New York Times Magazine Examines Ethics Involved in Reducing Twin Pregnancies After Fertility Treatments

August 12, 2011 — A procedure developed in the mid-1980s to reduce the number of fetuses in women who became pregnant with high-order multiples after fertility treatments has "quietly" become an option for women carrying twins, the New York Times Magazine reports. The procedure began as a way to protect the health of the woman and remaining fetus by lowering the risks of the pregnancy, but it has shifted "from a medical decision to an ethical dilemma."

The procedure usually is performed around the 12th week of pregnancy and involves a fatal injection of potassium chloride into the fetus' chest. The dead fetus shrivels over time and remains in the womb until delivery. Some physicians consider reducing "unnerving," because the procedure is conducted in conjunction with an ultrasound and can be "visually explicit," according to the Times. However, some physicians who oppose abortion support reduction, claiming that it is better to save some fetuses than risk them all, the Times reports.

No agency tracks how many pregnancy reductions occur in the U.S., but some hospitals say that though the demand remains fairly low, it is beginning to rise. At Mount Sinai Medical Center in New York, 15% of reductions in 1997 were to create a singleton pregnancy, but last year, 61 of the center's 101 reductions resulted in a singleton. Thirty-eight of those pregnancies began as twins.

Beyond medical reasons, factors that drive the decision to reduce a pregnancy include concerns about quality of life for the future infant, as well as emotional, financial or social concerns for parents. The Times compares the decision to reduce to a singleton to the decision to abort a wanted pregnancy after prenatal tests reveal fetal abnormalities. The pregnancies became unwanted when they began to involve complications for the parent and child. In both cases, the "underlying premise" is that women feel "this is not what I want for my life."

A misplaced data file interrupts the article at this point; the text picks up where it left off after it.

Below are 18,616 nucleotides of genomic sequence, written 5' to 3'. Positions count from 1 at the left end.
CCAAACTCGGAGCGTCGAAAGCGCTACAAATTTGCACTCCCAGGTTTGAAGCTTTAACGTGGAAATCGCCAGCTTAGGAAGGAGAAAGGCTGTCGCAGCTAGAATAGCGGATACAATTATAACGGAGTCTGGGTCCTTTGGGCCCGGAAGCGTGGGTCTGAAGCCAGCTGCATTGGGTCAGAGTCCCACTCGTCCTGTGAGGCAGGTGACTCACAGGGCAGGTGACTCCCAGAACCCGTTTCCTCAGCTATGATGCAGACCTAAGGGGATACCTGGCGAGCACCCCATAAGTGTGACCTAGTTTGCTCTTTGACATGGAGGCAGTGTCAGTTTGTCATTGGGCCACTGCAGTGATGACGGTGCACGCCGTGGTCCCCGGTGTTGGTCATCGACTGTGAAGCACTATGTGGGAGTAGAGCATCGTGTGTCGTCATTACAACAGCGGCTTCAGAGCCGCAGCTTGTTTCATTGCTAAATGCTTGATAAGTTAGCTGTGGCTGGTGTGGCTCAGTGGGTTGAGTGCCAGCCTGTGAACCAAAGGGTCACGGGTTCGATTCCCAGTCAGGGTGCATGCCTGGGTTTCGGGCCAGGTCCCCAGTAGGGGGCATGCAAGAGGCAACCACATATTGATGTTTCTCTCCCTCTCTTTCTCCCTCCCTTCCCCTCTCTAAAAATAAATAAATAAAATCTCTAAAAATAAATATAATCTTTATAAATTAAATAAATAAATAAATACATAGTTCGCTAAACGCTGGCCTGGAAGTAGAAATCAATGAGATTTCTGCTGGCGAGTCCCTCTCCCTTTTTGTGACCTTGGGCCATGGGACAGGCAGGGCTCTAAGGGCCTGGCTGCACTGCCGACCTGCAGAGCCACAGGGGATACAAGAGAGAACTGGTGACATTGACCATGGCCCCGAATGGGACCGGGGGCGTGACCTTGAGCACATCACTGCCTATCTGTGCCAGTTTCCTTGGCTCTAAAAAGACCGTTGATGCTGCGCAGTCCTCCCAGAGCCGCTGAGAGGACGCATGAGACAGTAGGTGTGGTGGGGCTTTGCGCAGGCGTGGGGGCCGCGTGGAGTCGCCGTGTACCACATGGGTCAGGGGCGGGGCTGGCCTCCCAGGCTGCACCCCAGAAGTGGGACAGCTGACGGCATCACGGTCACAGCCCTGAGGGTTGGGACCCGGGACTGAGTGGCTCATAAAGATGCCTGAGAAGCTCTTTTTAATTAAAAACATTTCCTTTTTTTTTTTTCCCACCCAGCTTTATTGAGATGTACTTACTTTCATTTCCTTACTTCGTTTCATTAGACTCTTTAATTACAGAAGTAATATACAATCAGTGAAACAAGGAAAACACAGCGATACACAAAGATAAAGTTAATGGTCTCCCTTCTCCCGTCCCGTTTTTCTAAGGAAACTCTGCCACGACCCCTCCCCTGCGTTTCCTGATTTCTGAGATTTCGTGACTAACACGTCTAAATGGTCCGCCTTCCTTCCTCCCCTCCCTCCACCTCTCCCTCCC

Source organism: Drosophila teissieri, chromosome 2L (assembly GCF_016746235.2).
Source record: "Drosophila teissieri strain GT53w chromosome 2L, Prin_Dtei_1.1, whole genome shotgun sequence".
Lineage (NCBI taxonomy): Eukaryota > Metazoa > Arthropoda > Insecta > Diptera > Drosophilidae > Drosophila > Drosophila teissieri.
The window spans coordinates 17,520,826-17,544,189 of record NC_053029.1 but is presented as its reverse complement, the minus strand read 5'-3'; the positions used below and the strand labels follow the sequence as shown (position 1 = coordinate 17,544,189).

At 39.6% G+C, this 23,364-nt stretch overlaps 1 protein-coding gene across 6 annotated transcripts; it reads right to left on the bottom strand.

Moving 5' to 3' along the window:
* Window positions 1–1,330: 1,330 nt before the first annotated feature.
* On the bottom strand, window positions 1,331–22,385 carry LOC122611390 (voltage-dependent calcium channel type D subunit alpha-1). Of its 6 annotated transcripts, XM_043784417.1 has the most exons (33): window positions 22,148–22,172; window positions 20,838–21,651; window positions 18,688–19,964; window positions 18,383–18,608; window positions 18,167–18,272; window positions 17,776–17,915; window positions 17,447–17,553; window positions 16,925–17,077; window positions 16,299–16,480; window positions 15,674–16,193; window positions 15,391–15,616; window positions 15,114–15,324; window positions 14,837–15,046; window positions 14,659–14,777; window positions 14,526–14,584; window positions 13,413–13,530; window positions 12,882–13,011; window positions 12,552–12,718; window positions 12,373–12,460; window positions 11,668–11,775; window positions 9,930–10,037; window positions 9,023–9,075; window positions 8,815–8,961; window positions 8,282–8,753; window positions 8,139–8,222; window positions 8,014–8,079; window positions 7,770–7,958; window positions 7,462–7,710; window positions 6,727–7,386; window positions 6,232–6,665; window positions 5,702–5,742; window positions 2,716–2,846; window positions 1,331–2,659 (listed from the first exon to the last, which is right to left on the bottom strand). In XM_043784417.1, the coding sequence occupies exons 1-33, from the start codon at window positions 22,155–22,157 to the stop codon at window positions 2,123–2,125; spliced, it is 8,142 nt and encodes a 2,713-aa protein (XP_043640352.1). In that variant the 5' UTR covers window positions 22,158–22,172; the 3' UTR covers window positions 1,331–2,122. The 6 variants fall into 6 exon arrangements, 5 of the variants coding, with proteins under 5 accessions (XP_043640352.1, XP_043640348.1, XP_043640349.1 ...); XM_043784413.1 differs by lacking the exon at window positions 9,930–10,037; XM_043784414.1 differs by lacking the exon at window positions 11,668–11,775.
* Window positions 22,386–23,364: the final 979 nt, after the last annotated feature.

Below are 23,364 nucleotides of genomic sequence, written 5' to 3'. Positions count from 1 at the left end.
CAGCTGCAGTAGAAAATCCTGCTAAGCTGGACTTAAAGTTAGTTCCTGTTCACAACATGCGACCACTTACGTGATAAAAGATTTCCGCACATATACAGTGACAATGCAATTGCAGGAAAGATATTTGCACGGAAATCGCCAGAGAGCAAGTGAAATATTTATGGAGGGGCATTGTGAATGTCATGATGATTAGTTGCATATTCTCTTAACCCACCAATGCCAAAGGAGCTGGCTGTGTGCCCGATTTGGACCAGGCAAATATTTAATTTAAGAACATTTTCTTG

Josephine Johnston, a bioethicist at the Hastings Center who focuses on assisted reproduction, said, "In an odd way, having more choices actually places a much greater burden on women, because we become the creators of our circumstance, whereas before we were the recipients of them. I'm not saying we should have less choices; I'm saying choices are not always as liberating and empowering as we hope they will be.

Shifting Guidelines

In 1988, Mark Evans, an ob-gyn who was among the first to reduce a pregnancy, drafted guidelines with an NIH ethicist on pregnancy reductions. They said it was unethical to reduce below twins. Two years later, demand for twin reductions increased and Evans wrote that reducing to singletons "crosses the line between doing a procedure for a medical indication versus one for a social indication." He told his colleagues to resist becoming "technicians to our patients' desires."

During the early 1990s, physicians agreed that reducing quadruplets or quintuplets was beneficial to the health of the woman and remaining fetus or fetuses, although there was some disagreement about whether to reduce to triplets or twins and whether to reduce triplet pregnancies at all. "Going below twins, though, was usually out of the question," the Times reports. In 2004, Evans reversed his guidelines publically, endorsing twin-to-singleton reductions for pregnant women in their 40s and 50s. He noted that more women were having children in their 40s and 50s and that there were acceptable social reasons for not wanting more than one child, such as if they already had children from a previous marriage.